The Big Five (life skills to make a difference)

Oo! That’s A Bit Racey! is an anti-racist blog. It’s designed to open up conversations about race and racism. But it’s impossible to focus solely on race, because every one of us is human, so each of us has layer upon layer of defining characteristics.

So today’s blog is about how all of us can support individuals.

I spoke with wise friend and fellow activist, Adam Brett, in a fascinating interview. Between us we came up wth what we think are the five key skills we can all develop to support everyone.

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The I and the System

It’s been a big week (again) in the world of anti-racism here in the UK. After the England male football team’s last minute defeat in the Euro final, three Black players received a torrent of racist abuse.

In actual fact, these players receive racist abuse every day, but this week it’s been particularly high profile.

There’s been an outpouring of support with many, many individuals declaring their admiration for the three men. The events have fueled discussions in the media, in the Houses of Parliament and in the streets. It’s inspired a new Facebook profile icon for people to visibly demonstrate their support.

All this is positive, I guess. It proves to the non-believers that racism in the UK is genuinely a thing. It also shows how many people are not racist, and are willing to speak out against racism.

In all honesty though, people being called racially abusive names is abhorent, but it’s the least of our problems. It’s systemic racism that really needs to be addressed. It’s the fact that the framework of the UK contains unacceptable imbalances in the experiences of ethnic minorities versus those who are White.

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Two ears. One mouth.

It’s a quick post from me this evening!

As most of you know, I started Oo! That’s A Bit Racey! for a number of reasons; to share my personal journey towards antiracism, to document the many things I’m learning, to help distill my thoughts and, most importantly to encourage people to talk about race, ethnicity and equality.

For a blog that’s supposed to be about conversation, I’ve realised I’ve been doing an awful lot of talking.

So I’m feeling inspired, and very excited to give you all a rest from my voice, and to give us all the chance to listen to others.

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A week we need to document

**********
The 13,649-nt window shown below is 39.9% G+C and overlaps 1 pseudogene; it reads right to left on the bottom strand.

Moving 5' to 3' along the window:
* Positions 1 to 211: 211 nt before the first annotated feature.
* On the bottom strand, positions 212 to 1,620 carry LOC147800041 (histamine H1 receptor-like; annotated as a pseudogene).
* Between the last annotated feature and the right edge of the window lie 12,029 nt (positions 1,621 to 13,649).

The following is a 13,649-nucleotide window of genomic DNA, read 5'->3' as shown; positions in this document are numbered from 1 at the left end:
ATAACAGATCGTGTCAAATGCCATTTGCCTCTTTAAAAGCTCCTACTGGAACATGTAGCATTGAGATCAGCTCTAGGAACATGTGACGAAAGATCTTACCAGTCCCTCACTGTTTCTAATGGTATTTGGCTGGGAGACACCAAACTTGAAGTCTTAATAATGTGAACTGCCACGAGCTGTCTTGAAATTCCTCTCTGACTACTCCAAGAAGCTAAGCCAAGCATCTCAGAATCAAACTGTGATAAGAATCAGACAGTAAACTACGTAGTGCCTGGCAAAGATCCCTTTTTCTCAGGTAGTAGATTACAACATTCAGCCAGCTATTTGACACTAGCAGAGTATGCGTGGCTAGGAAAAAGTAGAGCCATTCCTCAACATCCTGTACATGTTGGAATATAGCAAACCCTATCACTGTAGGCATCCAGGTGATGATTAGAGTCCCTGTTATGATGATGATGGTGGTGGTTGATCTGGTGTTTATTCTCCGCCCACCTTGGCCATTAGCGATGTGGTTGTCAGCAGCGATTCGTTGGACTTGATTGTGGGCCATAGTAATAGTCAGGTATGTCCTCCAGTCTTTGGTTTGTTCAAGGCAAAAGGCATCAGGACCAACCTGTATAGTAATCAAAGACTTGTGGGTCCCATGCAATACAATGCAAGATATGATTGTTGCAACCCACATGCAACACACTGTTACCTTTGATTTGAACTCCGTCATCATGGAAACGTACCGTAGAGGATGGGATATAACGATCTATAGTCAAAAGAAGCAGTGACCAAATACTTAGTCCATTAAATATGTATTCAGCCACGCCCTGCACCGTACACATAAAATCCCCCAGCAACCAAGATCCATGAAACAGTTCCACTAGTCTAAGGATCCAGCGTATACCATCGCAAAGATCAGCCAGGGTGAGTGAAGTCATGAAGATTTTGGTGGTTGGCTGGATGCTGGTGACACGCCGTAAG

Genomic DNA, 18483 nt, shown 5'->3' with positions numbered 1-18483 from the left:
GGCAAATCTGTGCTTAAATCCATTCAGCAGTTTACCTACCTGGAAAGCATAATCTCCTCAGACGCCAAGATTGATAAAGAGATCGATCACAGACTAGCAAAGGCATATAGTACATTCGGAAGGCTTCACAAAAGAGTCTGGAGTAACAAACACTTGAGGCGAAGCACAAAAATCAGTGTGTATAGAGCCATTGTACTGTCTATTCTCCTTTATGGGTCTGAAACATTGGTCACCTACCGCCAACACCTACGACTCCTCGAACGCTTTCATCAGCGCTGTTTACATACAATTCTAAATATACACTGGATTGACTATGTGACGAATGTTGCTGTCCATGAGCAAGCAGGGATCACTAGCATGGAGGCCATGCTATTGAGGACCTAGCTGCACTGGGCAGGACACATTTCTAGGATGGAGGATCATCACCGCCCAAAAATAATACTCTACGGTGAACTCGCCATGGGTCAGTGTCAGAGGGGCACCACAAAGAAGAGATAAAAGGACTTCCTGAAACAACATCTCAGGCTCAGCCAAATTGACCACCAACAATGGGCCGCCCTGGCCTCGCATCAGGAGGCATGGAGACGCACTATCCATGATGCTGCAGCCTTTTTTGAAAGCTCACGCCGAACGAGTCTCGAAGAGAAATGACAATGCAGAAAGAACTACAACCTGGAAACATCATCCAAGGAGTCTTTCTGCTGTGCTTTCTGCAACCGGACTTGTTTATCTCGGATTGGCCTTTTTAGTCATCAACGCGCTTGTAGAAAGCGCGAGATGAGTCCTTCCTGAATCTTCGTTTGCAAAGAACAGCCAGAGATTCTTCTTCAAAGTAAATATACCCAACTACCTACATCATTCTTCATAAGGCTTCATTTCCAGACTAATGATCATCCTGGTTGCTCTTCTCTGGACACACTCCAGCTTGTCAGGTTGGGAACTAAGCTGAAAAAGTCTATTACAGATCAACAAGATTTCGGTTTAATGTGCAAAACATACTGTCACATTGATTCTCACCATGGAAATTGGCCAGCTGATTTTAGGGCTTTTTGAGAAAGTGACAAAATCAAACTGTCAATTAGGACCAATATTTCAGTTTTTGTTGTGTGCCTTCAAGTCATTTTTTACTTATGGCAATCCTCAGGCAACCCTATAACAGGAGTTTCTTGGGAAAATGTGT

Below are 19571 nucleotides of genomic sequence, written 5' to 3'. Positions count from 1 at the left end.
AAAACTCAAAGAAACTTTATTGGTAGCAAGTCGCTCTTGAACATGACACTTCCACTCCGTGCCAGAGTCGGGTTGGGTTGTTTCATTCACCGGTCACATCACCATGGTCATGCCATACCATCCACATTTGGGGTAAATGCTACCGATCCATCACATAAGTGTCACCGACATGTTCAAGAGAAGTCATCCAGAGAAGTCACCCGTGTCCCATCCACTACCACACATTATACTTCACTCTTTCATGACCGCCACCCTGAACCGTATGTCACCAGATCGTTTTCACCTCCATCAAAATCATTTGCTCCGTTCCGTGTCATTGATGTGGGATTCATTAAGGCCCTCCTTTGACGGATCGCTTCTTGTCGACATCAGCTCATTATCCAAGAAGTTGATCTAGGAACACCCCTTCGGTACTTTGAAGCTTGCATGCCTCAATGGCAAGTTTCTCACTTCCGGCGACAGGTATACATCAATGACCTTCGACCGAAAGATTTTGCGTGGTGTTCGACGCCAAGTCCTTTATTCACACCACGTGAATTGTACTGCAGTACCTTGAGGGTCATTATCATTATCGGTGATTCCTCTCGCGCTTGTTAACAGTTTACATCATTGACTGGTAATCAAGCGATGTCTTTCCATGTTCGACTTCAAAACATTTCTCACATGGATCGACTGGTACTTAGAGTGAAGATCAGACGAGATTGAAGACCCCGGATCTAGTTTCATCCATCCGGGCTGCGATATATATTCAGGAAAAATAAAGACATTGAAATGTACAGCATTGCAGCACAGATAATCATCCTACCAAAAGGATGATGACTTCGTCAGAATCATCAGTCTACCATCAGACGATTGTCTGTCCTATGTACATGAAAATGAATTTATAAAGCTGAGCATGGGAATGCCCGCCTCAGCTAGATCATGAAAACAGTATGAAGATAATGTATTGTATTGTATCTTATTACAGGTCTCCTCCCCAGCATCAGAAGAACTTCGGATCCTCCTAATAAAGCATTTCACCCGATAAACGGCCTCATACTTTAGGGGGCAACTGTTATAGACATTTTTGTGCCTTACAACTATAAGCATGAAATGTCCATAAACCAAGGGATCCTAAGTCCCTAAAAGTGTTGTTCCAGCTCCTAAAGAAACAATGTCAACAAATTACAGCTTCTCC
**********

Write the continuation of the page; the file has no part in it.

I’ve struggled with what to write this week and yet I need to write something.

It’s been a tough week. A week that has centred on women. It’s been painful and I’ve struggled to find the silver lining. Maybe this week will drive more conversation about equality? Maybe it will open people’s eyes to the prejudice perpetuated by the media?

The week started on International Women’s Day. A day to celebrate how far we’ve come in women’s equality. And then…

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Accepta-black

This blog has been bubbling away for a little while. It’s a tricky one for me, but now’s the time. There are two things that have spurred me to to talk about “palatable Blackness”. The first was a great conversation with the co-founder of MixEd, a new platform for mixed race educators. Louise bravely shared her personal story and mixed race experience on the day the platform launched. The second is the Meghan furore….and who hasn’t been triggered by the omnipresent Meghan-Harry-Oprah discourse circulating this week?

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Out of the echo chamber

I’m still buzzing as I write today’s blog. I’ve just put down the phone to Alan Clifford, the BBC Radio Nottingham presenter. I had a really healthy, challenging chat with him today as I reviewed the news for his Sunday morning show (available on BBC Sounds if you’d like to listen).

I chose three news stories from this last week and what I loved about it, was that they opened up conversations about race, division, representation and equality. Alan asked some questions that I think a lot of people would probably ask too. Is literacy on the decline because of “text speak”? Doesn’t all this talk of race on social media bring more division? Isn’t it hard to keep up with the ever changing language about racial identity?

It made me realise how much I often luxuriate in my own echo chamber. So many of the people I speak to are joining me in educating themselves about race and diversity and are on the same page as me in terms of recognising the injustices and ways society needs to improve. Alan gave me the chance to publicly challenge the perceptions of many people who don’t agree, or aren’t aware, or aren’t interested. And that’s what Oo! That’s A Bit Racey! is all about – sparking conversation, debate, and, ultimately, change.

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Sisterhood – inspired by Chimamada Ngoze Adichie

A fortnight ago, I disrupted my Sunday evening writing routine to celebrate one of my very favourite authors, Chimamada Ngozi Adiche. She, deservedly, won the Women’s Prize for Fiction’s Winner of Winners Prize for her stunning novel, Half of a Yellow Sun, and gave a live interview, from Lagos, to thousands of admirers via Zoom.

On top of the glorious readings of some of her passages, and her captivating descriptions of Nigeria, where her inspiration, research, and personal experiences come from, I was touched by some of the other messages she had for us.

Female relationships, were a special element to Chimamanda’s interview and this is what I would like to reflect on for this week’s blog.

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